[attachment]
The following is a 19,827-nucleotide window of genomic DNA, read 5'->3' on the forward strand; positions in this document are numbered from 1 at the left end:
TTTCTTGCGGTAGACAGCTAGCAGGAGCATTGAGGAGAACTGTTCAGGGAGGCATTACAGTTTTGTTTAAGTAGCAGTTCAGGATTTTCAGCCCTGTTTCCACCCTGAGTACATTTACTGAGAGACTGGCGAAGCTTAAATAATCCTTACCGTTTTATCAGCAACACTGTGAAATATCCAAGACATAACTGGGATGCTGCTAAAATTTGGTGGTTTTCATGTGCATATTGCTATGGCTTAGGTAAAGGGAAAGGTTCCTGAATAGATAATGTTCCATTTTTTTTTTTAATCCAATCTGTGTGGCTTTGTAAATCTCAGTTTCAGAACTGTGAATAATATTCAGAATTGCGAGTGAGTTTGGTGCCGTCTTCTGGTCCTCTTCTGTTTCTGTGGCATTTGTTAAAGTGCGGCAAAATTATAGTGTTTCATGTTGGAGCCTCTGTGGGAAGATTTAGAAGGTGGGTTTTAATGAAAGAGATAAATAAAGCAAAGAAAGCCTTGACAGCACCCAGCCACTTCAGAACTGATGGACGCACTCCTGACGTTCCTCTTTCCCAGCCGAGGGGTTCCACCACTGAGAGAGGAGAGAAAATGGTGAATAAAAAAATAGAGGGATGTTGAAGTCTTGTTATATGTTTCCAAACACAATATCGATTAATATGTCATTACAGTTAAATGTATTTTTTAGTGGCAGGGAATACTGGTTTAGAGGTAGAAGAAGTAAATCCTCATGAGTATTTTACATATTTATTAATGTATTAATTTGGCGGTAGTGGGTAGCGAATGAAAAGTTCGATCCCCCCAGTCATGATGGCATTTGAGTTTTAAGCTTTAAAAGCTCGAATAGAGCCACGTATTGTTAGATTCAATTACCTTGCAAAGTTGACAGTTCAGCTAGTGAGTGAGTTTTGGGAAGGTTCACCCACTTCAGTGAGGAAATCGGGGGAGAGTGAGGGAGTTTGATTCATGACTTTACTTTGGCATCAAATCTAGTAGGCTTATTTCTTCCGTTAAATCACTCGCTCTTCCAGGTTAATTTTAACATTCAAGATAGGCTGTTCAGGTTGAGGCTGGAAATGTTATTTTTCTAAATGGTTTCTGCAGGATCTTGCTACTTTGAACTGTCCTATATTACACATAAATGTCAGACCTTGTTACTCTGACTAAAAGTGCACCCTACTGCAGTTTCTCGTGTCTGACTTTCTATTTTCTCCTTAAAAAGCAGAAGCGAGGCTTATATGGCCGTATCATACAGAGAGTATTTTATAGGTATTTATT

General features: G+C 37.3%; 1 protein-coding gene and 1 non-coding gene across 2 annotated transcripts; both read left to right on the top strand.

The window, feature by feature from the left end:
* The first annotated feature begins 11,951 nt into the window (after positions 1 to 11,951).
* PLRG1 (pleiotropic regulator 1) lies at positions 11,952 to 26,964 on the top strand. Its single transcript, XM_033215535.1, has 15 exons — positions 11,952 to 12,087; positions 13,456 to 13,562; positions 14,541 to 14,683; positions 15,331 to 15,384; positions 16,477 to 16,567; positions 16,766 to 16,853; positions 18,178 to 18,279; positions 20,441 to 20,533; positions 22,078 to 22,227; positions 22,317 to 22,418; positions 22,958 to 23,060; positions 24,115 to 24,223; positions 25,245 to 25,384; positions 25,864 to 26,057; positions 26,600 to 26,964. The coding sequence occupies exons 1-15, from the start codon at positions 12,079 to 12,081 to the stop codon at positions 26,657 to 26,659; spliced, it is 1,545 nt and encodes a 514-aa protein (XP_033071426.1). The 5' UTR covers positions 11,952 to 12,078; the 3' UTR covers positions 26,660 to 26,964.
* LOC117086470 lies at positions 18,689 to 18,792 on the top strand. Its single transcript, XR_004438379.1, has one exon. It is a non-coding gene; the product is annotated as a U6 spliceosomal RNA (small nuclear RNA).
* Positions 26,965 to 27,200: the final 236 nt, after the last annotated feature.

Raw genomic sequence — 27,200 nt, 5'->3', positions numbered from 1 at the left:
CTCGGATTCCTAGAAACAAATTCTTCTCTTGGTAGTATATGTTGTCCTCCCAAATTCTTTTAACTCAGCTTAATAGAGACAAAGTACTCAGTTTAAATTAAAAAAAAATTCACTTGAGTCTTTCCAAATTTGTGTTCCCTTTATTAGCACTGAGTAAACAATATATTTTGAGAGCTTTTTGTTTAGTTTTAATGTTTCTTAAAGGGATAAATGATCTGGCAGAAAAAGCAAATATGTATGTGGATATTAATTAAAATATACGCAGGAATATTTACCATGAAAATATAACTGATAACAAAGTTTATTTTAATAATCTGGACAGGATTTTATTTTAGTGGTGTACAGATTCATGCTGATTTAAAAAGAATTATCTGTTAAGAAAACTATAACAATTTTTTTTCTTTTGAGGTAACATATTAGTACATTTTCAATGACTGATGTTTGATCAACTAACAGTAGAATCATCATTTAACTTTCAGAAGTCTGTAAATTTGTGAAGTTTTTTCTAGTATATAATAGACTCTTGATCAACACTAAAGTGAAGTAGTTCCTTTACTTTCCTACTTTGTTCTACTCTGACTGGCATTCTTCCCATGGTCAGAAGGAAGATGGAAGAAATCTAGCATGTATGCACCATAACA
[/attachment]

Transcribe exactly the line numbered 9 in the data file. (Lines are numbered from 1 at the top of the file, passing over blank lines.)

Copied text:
Raw genomic sequence — 27,200 nt, 5'->3', positions numbered from 1 at the left: